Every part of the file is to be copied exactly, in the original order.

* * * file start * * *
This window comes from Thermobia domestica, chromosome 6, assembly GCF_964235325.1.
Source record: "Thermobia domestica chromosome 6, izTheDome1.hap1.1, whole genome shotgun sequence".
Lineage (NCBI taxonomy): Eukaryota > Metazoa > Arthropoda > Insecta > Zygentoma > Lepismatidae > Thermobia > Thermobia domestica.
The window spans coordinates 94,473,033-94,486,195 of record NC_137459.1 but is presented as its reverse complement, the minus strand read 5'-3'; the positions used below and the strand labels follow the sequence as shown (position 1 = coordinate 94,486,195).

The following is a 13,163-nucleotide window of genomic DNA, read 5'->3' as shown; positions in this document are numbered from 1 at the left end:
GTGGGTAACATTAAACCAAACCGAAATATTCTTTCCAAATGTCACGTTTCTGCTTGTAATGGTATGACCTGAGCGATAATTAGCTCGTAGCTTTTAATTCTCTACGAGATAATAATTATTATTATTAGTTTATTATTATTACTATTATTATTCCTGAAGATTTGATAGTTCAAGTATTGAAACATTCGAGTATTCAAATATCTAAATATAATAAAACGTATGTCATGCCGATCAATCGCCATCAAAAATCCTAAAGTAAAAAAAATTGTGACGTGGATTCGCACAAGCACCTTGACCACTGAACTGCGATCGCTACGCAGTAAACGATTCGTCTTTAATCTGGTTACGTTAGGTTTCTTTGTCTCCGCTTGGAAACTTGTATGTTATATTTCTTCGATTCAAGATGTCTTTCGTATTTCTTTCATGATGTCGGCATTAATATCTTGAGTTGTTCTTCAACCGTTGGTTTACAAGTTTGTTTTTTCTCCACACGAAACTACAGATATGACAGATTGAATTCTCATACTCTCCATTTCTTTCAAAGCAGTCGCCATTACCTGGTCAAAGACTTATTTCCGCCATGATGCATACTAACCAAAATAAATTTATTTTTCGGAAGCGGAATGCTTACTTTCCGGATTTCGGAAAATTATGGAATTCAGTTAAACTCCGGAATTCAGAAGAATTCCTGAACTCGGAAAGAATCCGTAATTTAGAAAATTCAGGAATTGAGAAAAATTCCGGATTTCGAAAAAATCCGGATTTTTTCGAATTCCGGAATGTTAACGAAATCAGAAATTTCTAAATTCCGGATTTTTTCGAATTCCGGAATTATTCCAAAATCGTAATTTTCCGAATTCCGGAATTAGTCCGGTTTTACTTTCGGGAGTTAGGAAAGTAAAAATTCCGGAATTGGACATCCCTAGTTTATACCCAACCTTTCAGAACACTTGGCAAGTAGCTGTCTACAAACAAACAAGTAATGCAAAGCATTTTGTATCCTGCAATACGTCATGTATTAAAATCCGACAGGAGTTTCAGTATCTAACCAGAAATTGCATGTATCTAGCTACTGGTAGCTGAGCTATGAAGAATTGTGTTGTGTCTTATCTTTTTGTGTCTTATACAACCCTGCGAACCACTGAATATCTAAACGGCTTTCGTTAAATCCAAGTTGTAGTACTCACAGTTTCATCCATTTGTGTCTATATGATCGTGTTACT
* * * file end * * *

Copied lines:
This window comes from Thermobia domestica, chromosome 6, assembly GCF_964235325.1.
Source record: "Thermobia domestica chromosome 6, izTheDome1.hap1.1, whole genome shotgun sequence".
Lineage (NCBI taxonomy): Eukaryota > Metazoa > Arthropoda > Insecta > Zygentoma > Lepismatidae > Thermobia > Thermobia domestica.
The window spans coordinates 94,473,033-94,486,195 of record NC_137459.1 but is presented as its reverse complement, the minus strand read 5'-3'; the positions used below and the strand labels follow the sequence as shown (position 1 = coordinate 94,486,195).

The following is a 13,163-nucleotide window of genomic DNA, read 5'->3' as shown; positions in this document are numbered from 1 at the left end:
GTGGGTAACATTAAACCAAACCGAAATATTCTTTCCAAATGTCACGTTTCTGCTTGTAATGGTATGACCTGAGCGATAATTAGCTCGTAGCTTTTAATTCTCTACGAGATAATAATTATTATTATTAGTTTATTATTATTACTATTATTATTCCTGAAGATTTGATAGTTCAAGTATTGAAACATTCGAGTATTCAAATATCTAAATATAATAAAACGTATGTCATGCCGATCAATCGCCATCAAAAATCCTAAAGTAAAAAAAATTGTGACGTGGATTCGCACAAGCACCTTGACCACTGAACTGCGATCGCTACGCAGTAAACGATTCGTCTTTAATCTGGTTACGTTAGGTTTCTTTGTCTCCGCTTGGAAACTTGTATGTTATATTTCTTCGATTCAAGATGTCTTTCGTATTTCTTTCATGATGTCGGCATTAATATCTTGAGTTGTTCTTCAACCGTTGGTTTACAAGTTTGTTTTTTCTCCACACGAAACTACAGATATGACAGATTGAATTCTCATACTCTCCATTTCTTTCAAAGCAGTCGCCATTACCTGGTCAAAGACTTATTTCCGCCATGATGCATACTAACCAAAATAAATTTATTTTTCGGAAGCGGAATGCTTACTTTCCGGATTTCGGAAAATTATGGAATTCAGTTAAACTCCGGAATTCAGAAGAATTCCTGAACTCGGAAAGAATCCGTAATTTAGAAAATTCAGGAATTGAGAAAAATTCCGGATTTCGAAAAAATCCGGATTTTTTCGAATTCCGGAATGTTAACGAAATCAGAAATTTCTAAATTCCGGATTTTTTCGAATTCCGGAATTATTCCAAAATCGTAATTTTCCGAATTCCGGAATTAGTCCGGTTTTACTTTCGGGAGTTAGGAAAGTAAAAATTCCGGAATTGGACATCCCTAGTTTATACCCAACCTTTCAGAACACTTGGCAAGTAGCTGTCTACAAACAAACAAGTAATGCAAAGCATTTTGTATCCTGCAATACGTCATGTATTAAAATCCGACAGGAGTTTCAGTATCTAACCAGAAATTGCATGTATCTAGCTACTGGTAGCTGAGCTATGAAGAATTGTGTTGTGTCTTATCTTTTTGTGTCTTATACAACCCTGCGAACCACTGAATATCTAAACGGCTTTCGTTAAATCCAAGTTGTAGTACTCACAGTTTCATCCATTTGTGTCTATATGATCGTGTTACT